Ok people, it originates from the days of chinese mining workers in New Zealand..a corruption of “xie xie” which in chinese is “thanks”. There is no “ch” or “sh” sound in Maori, therefore it cannot be Maori origin.

  10. deemo says:

    i concur with the che being short for choice theory i knew a few fella’s said choice then all i heard was che. chur is clearly a mistake and is a town in switzerland

  11. Anna says:

    ‘Che’ is an exclamation in Argentina. I only mention it because there are very few Latin Americans in New Zealand, but the ones here seem to be Argentines/Argentinean, Chileans and other South Americans with a smattering of Mexicans. I wonder if the Argentines might have had an influence because Te Reo (the Maori language) is pronounced exactly like Spanish excepting the sounds non-existent in Te Reo.

  12. Sam says:

    Che Che Cuz, we have wen saying this for about 10years but never knew where it originated from. We use it for all of the definitions listed. We start and end messages, emails, board meetings with Che Che.

    If its a close friend we also add the word cuz to the end of it.

    Great work mate.

    Che Che

    Sam

  13. simon james says:

    Im going with the chinese miner version if anyone ever asks .
    I was watching (being forced to watch) ‘Ni Hao Kylan’ (spelling?) on Sky 44, and caught her saying “Chur Chur”. I immediately thought ‘aha thats where it came from’

  14. Hira says:

    I’m a 31 year old Maori and my uncle’s and dad always used words like che neat all right chalega atta bei when I was young they were raised in the east coast I’m sure it’s a gizzy thing che

  15. Melissa says:

    I have a Maori student in my class who uses it as a greeting. “Chur, Miss K.” He always says it when I call the roll, to say he’s present, or to greet others throughout the day.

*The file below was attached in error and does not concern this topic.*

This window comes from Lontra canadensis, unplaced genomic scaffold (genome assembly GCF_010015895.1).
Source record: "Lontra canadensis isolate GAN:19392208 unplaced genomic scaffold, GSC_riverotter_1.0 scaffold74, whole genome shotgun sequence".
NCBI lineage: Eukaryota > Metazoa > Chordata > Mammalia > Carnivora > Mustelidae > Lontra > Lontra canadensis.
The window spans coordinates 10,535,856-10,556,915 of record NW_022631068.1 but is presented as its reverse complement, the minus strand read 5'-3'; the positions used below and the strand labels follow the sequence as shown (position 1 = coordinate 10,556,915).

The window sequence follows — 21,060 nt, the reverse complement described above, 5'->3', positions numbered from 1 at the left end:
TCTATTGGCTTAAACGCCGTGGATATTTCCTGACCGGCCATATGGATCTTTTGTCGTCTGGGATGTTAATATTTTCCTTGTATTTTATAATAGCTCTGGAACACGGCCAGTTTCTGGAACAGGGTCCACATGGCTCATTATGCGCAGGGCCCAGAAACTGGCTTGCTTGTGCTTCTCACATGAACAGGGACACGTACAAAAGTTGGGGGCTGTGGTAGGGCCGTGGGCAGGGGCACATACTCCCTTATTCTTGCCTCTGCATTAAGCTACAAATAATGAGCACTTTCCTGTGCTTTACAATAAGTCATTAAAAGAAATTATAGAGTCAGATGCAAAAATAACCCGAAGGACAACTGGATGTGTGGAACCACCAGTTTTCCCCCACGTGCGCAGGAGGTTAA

16. jace says:

    Chur might of started from the Howie the maori camp, but it’s in the hawkesbay where itt was most widely used circa 1979 onwards ,.. I can say this with certainty as having travelled the north island extensively when in my youth, …the word choice has a big part to play to as it morphed into chur independent of the Howard Morrison claim,..especially in the bay in the late 70’s, mobsters were among the biggest users of the word back in the day, …which is why I believe the Morrison claim has some validity to it due to the fact chur doy was used commonly by some of my mongie mates……HAWKESBAY Alll DAY chuuuurrrrrr !

  17. Pingback: Chur Burger, Surry Hills | The Unbearable Lightness of Being Hungry | A Sydney Food Blog

  18. Honesty says:

    NO… its much older. in the days past the army people use to say “Got your back Digger” during Anzac time… that meant in the trenches your bro had your back and would look after you if you were shot… and you had his.

    this was shortened to “Chur digger” and then eventualjy “chur”,.,. as in “got CHUR back”.

    We were saying “CHUR” in NZ into the early 80s… A whole fleet of musos went to aussie back then and returned in the mid 90s…. they brought it back with them,.. thats why no one knows where it came from. cause it disappeared with 80s musos and came back in the mid 90s who didn’t speak or know the history of it.. The original meaning lines up with Horward Morrison but come s from the war.

  19. Kia ora Robyn, thanks for the research – its really appreciated, especially the audio of Tony Williams on Radio Live. I’m an ex-sailor from the late 1970s through to the millinium and we used ‘cher doy’ (I have a tattoo on my arm spelt this way) frequently within the NZ Navy – where ‘chur doy’ still being used alongside everyday naval slang and terminology. My close friend from Manutuke (Gisborne) who has now passed on, told me that ‘cher doy’ was used by his uncles in the 60s and 70s. Anyway just thought I’d let you know that next year in Feb we’re holding a ‘Chur Doy Reunion’ of close friends that experienced all forms of ‘chur doy’. Thanks again for the thread.

  20. Chur is defo from the East Coast. First time I heard it would have been in the late 80’s while down the coast, tho I would spell it Chr, there are no vowels in chr :)